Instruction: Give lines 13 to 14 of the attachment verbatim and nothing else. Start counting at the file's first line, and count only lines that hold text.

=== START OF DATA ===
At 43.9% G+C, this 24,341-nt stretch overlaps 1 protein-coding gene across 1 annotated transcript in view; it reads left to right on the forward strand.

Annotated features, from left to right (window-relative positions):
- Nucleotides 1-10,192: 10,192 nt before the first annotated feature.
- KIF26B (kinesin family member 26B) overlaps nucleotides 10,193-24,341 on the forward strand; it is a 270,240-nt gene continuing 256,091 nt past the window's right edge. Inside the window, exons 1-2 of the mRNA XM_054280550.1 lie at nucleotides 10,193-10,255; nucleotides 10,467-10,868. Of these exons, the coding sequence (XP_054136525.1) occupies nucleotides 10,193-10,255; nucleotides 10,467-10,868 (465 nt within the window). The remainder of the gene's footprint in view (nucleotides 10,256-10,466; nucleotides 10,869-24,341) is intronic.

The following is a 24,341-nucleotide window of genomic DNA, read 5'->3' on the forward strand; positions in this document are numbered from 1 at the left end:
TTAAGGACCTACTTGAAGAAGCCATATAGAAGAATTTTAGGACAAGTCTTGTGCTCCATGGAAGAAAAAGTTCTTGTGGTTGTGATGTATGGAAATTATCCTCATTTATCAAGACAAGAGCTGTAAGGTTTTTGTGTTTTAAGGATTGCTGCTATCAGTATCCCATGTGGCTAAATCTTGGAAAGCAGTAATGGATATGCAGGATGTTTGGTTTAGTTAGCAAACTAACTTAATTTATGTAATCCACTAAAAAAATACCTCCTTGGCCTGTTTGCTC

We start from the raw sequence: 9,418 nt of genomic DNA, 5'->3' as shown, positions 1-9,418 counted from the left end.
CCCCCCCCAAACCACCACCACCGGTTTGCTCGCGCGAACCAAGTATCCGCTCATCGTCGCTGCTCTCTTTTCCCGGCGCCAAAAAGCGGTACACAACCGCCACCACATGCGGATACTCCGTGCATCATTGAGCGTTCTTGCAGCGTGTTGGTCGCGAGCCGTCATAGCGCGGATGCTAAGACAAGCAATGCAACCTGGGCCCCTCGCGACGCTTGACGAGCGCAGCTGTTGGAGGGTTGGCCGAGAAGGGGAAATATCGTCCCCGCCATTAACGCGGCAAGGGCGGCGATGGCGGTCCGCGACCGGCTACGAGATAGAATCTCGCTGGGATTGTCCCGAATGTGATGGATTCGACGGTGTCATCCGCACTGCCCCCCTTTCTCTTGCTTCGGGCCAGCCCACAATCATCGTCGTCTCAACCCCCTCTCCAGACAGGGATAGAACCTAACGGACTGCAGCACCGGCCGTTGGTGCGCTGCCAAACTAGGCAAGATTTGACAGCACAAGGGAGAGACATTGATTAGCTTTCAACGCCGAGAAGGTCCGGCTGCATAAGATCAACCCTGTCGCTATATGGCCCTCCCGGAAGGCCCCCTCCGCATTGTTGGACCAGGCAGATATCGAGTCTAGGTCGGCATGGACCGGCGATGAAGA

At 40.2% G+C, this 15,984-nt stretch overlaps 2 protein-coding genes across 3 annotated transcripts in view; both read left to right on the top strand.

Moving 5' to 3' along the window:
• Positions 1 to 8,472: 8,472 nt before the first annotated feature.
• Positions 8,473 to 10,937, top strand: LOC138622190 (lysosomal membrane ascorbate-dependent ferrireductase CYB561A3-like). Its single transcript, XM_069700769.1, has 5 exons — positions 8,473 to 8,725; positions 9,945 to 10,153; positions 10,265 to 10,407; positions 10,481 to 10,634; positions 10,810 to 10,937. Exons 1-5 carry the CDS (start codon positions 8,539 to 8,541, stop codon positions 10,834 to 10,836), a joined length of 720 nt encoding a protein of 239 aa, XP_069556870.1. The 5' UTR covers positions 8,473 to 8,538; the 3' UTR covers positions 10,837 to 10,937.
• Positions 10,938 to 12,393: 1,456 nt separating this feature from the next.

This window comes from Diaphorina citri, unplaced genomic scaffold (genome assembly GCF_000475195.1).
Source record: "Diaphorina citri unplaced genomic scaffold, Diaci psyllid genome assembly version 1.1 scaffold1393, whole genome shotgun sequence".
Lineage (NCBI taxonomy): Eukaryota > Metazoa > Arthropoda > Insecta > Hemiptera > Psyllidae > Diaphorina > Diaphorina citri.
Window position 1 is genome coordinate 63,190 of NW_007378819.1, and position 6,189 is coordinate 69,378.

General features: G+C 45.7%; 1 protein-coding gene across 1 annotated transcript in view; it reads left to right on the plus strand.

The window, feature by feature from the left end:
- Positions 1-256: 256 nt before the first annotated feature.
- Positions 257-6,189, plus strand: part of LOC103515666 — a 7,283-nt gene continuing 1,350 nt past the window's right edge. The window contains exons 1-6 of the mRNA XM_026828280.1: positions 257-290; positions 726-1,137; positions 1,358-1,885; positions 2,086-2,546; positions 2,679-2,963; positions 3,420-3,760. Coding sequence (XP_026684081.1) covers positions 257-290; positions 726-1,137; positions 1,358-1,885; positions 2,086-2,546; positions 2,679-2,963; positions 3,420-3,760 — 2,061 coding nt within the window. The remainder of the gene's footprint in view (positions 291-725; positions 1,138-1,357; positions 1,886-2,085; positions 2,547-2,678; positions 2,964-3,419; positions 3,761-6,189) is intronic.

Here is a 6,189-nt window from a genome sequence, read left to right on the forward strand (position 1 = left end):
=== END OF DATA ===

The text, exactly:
• Positions 10,938 to 12,393: 1,456 nt separating this feature from the next.

This window comes from Diaphorina citri, unplaced genomic scaffold (genome assembly GCF_000475195.1).